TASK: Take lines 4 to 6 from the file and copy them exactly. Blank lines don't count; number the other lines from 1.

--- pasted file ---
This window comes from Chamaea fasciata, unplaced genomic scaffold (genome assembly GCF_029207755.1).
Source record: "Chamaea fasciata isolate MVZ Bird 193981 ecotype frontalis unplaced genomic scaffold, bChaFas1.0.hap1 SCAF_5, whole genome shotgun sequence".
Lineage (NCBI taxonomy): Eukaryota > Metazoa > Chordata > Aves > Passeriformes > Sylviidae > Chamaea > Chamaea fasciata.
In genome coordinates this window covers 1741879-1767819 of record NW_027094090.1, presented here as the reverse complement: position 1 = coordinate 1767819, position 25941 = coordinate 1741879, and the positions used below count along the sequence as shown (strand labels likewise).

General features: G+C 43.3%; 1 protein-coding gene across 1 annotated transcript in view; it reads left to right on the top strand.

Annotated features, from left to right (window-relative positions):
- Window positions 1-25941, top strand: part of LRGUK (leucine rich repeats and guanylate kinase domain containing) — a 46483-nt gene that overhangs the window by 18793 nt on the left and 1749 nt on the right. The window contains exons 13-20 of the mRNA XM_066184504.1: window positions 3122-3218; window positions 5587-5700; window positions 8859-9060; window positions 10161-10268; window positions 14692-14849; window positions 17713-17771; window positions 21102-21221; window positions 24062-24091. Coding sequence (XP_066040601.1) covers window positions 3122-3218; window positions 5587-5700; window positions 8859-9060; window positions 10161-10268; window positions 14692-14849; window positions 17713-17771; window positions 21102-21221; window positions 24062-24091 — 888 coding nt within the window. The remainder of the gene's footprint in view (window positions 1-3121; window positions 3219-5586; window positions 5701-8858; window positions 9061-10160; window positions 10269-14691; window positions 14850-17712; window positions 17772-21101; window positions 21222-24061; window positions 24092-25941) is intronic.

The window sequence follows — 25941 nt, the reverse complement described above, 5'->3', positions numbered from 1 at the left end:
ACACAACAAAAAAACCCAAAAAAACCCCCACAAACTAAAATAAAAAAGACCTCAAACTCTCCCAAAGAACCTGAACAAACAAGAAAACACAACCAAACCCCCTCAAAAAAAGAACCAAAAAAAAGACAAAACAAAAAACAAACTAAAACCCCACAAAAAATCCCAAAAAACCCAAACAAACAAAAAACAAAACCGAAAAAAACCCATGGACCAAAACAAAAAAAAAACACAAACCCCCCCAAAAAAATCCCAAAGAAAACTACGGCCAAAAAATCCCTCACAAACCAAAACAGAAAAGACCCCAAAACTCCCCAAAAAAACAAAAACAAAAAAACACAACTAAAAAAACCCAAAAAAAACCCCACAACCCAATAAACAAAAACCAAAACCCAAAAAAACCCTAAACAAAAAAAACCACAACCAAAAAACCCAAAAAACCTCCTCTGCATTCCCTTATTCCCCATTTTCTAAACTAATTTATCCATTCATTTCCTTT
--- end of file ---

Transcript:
In genome coordinates this window covers 1741879-1767819 of record NW_027094090.1, presented here as the reverse complement: position 1 = coordinate 1767819, position 25941 = coordinate 1741879, and the positions used below count along the sequence as shown (strand labels likewise).

General features: G+C 43.3%; 1 protein-coding gene across 1 annotated transcript in view; it reads left to right on the top strand.

Annotated features, from left to right (window-relative positions):